Souvenirs and Memorabilia

We were limited on what we were allowed to bring home from the war with us. Mostly we were limited to legal items that we could carry or fit inside of our duffle bags. However, some of the larger legal items could be packaged and shipped to our home addresses. All contents shipped or carry-on were inspected by a military officer or customs agent before departing the country. Many things were prohibited back then, just as they are today, such as drugs or explosives, Vietnamese historical or religious artifacts, and stuff like that. Even certain types of photographs were prohibited. An agent flipped through my photo album to inspect every picture. My human skull photograph that I described in my book as “headlight” was questioned as borderline legal. The agent said that it might be considered as “war dead” but he was going to let let it go through. Shown below are photos of some of the items that I collected during my time in the Army.

Engraved Zippo Lighter (serious side)
I was serious about this side too!

I still have the original Zippo box!

Fatigues Uniforms

Fatigue uniform name tag that would be sewn on above the right shirt pocket

Stateside fatigue shirt worn during basic and AIT training

My very well worn and faded Jungle fatigues shirt showing split open and frayed collar. Jungle fatigues had a short life expectancy also. Notice my name tag above one pocket and my CIB above the other pocket. Sewn on the left shoulder is the First Field Force (IFFV) shoulder insignia.

Jungle fatigues pants. Wish I still had that slim waist!

Camo Jungle fatigues shirt that I picked up somewhere in Vietnam, just because I thought it was cool, but I never wore it over there.

Somehow the jungle had a way of wearing the spit shine off of my old jungle boots. I used a similar picture of these same boots when I designed the Rucksack Grunt book cover.

I also used a picture of this poncho liner when designing the Rucksack Grunt book cover.


The two metal dog tags that we wore 24/7 were imprinted /stamped with Name, Service number, Blood type, and Religion. For safety reasons, I added the plastic sleeve to one of them to silence the unwanted metal rattling sound that they made when clinking together.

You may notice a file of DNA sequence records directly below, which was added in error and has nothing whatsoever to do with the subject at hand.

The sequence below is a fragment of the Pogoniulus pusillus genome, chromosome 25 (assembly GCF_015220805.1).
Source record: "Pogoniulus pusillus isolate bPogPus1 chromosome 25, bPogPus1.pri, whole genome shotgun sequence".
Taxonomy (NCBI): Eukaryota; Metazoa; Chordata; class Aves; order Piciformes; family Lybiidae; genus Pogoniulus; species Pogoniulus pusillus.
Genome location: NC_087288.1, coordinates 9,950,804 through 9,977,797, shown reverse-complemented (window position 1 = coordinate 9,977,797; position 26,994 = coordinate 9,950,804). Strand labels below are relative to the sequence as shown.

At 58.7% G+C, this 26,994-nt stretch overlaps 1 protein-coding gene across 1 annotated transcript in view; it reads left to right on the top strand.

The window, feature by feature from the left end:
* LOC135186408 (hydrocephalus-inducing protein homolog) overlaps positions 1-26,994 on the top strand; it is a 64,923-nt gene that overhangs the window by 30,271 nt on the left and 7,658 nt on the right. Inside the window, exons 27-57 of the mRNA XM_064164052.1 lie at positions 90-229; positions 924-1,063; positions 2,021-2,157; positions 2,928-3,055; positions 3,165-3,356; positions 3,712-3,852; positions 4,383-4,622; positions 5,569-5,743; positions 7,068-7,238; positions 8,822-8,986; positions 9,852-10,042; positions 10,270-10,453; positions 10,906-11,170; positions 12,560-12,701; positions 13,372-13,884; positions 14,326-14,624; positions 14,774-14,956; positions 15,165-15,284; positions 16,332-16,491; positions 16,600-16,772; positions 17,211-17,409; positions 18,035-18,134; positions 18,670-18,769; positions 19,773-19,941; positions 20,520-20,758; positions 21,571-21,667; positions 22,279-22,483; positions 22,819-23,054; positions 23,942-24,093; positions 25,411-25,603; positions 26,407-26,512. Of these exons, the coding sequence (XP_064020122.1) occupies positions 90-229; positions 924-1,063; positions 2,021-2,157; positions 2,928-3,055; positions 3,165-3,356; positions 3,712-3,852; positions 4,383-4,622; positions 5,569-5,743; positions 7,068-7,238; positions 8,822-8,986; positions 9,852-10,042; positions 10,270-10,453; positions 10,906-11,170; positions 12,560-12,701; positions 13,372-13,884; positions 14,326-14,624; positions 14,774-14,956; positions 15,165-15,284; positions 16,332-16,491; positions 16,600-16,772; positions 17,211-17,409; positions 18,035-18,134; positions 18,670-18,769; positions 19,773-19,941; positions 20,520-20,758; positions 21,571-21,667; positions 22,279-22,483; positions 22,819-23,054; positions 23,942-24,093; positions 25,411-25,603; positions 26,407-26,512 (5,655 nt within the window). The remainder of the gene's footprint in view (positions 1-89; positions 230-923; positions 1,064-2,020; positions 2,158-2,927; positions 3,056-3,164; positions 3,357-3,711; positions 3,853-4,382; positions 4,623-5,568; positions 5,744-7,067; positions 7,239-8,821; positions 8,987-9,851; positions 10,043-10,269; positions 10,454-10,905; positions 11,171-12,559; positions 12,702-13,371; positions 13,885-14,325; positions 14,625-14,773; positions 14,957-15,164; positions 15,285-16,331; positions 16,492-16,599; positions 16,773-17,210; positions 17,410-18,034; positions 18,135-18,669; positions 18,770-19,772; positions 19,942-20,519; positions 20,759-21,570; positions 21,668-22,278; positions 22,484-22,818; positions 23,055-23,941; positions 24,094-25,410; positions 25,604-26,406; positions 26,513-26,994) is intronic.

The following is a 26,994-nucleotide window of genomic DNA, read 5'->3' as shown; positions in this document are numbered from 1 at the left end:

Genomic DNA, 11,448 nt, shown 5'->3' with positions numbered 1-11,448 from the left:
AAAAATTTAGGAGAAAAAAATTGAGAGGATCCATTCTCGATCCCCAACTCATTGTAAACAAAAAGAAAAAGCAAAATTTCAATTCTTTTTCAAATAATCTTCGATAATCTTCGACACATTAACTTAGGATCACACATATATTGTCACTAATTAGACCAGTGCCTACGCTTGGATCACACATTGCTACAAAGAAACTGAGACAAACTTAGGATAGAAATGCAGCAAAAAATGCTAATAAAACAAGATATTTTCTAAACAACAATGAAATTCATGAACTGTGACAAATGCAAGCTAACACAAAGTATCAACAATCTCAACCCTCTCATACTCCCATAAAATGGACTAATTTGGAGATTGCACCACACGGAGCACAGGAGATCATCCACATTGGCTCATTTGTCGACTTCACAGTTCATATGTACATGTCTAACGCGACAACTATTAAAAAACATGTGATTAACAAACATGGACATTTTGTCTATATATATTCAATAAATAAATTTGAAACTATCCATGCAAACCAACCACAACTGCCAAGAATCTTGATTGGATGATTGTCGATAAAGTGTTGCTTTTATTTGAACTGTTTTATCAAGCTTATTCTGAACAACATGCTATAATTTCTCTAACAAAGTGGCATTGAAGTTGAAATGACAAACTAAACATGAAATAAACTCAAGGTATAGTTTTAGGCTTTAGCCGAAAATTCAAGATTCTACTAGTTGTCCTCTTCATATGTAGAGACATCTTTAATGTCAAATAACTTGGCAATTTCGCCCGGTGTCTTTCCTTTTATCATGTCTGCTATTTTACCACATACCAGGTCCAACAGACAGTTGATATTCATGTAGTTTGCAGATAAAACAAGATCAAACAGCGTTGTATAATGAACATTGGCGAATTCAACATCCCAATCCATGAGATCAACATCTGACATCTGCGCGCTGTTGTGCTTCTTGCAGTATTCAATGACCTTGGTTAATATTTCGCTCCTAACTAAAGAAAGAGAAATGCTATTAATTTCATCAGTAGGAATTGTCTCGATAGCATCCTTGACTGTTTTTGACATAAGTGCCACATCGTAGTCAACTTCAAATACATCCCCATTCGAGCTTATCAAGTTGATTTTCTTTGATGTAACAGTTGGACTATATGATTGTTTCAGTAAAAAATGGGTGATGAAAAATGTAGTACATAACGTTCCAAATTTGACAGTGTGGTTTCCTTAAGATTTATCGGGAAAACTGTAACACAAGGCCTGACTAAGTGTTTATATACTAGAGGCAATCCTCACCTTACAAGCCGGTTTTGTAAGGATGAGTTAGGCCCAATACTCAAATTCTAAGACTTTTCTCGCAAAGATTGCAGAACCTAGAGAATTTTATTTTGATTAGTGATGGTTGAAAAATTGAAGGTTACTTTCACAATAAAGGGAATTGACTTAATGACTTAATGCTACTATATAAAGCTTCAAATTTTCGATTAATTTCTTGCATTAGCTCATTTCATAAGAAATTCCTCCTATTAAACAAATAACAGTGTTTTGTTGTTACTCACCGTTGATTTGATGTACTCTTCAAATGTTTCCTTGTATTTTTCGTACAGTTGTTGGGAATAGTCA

Trouser belt. Of course the buckle was brasso shined at one time. I believe our “in-country” belt buckles were black. Nothing we wore was shiny.

Hat that was worn with the khaki uniform when in transit to or from Vietnam

PFC rank patches, spare name tag and spare belt buckle.

Misc. badges, ribbons, etc. that could be displayed on the khaki uniform shirts while in transit to or from Vietnam.

I picked up this souvenir metal necklace somewhere in Vietnam. Believe it or not, FTA doesn’t stand for Future Teachers of America! Ha! Think F The Army. The “War is Hell” slogan meaning is obvious, but I don’t remember the “Why Not” slogan. Must have been something like the “Don’t Mean Nothing” phrase that was often used by the GI’s.

I don’t remember where I picked up this sew on cloth patch or anything about it.

Vietnamese hand made beaded peace necklace souvenir that I never wore but thought it looked cool at the time. Kind of protester hippie-ish!

I bought a Vietnamese made jacket that is made out of poncho liner material

On the back of the jacket: When I die I’ll go to heaven because I’ve spent my time in hell. Tuy Hoa, 71-72, Vietnam. To this day, I’ve never worn the jacket.

And of course I shouldn’t leave out my most appreciated souvenirs and memorabilia of all:

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